Nato Ketiladze. Photo: Teona Janelidze

“Over the years, and with the experience I gained, the work has become easier. There is also a purely psychological aspect when you know that this work can’t be done by anyone else. Some would probably be surprised hear that I prefer working at the mine than at home,” says Nato.

Many of the male miners claim that the women in the mine are more focused and trustworthy.  

Robinzon Kirshanov is a musician by profession, but, like many Tkibulians, his livelihood depends on the mine.

“At night, when you are on duty, you have to constantly be on alert. Men for some reason relax and doze off, but women never do. You can rely on them completely,” says Robinzon. “But I will never advise my wife, children, or female acquaintances to do such hard work. I’d feel sorry for them.”

Maka and Nato say that the fact that women had worked at the mine before them made the decision to work there easier.

Lamar Berianidze – the only female surveyor who worked at the Tkibuli mines – still regrets that, after 36 years of work, she has had to leave.

“They fired me without even looking in my direction. If they found a more professional worker, they could have at least thanked me properly. My heart still aches when I think about it,” says Lamar.

Even though she has been retired for more than a year, she believes that she would still do it if given the chance.

Mindel mine. Photo: REUTERS / David Mdzinarishvili

Because of the high number of accidents in recent years, Tkibuli is called “the City of Death”.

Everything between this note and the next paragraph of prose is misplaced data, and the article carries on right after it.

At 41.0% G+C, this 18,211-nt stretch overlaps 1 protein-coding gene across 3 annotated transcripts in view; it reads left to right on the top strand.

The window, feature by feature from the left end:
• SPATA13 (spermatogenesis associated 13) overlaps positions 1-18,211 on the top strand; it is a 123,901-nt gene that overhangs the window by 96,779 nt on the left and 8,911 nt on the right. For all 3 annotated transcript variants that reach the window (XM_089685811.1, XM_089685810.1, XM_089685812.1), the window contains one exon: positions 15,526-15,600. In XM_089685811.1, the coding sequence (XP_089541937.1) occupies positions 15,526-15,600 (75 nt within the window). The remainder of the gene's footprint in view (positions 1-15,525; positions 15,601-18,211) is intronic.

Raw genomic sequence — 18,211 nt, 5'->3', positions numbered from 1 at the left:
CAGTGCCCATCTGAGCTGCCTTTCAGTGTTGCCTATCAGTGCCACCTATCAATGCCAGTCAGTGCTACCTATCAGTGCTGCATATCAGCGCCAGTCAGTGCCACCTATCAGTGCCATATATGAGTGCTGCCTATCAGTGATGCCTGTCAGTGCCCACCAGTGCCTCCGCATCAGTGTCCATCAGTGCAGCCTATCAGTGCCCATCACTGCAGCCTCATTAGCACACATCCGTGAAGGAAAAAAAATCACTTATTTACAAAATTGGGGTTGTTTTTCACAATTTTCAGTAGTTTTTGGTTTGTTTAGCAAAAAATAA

Tkibuli is also witnessing a population decline. In Soviet times, 22,000 people lived here. However, the 2014 census showed that the population has gone down to 9,770 people. Most have left in search of a better life.

Every other resident in Tkibuli works at the mine. All of them are equally tied to the mines – if they stop, then the shops will close, transport will stop, and more.

Moreover, the tragedies of recent years are also discouraging people from becoming miners.  

People believe that the tragedies are due to safety violations. To increase safety, the mining company updated its equipment in June 2018 – a month before the last disaster. The company stated at the time that safety standards had been met as far as is possible.

“When carrying out a planned explosion at any site, the operator watches all the personnel from above, knows all their names and surnames, where everyone is, and whether all workers have been evacuated from the site. Only after that do we give the go-ahead,” explains the general director of Saknakhshiri, Jambul Jakeli.

Special sensors have also been installed at a number of points across the mine. The sensors monitor the levels of carbon dioxide and, if the permissible rate is exceeded, an alarm goes off. A ventilation system then switches on until the dangerous part of the mine is completely ventilated.

More and more Tkibulians are leaving the city. Photo: Tekle Morgoshiya

The fact that fewer people work in the mining industry has been confirmed by the deputy chairman of the Georgian Trade Union Association, Tamaz Dolaberidze. He believes that cities built by such mining enterprises face becoming deserted.

“The people who still work in these mines today are the same people who worked there in Soviet times, or people who have been forced to work here because of the difficult socio-economic situation,” says Tamaz.

“Cities like Tkibuli, Chiatura and others built around city-forming mining enterprises may simply disappear. Such cities have no future.”

Tamaz also believed that the working conditions are worsened by a lack of safety. In addition, female labourers are often paid lower than male labourers.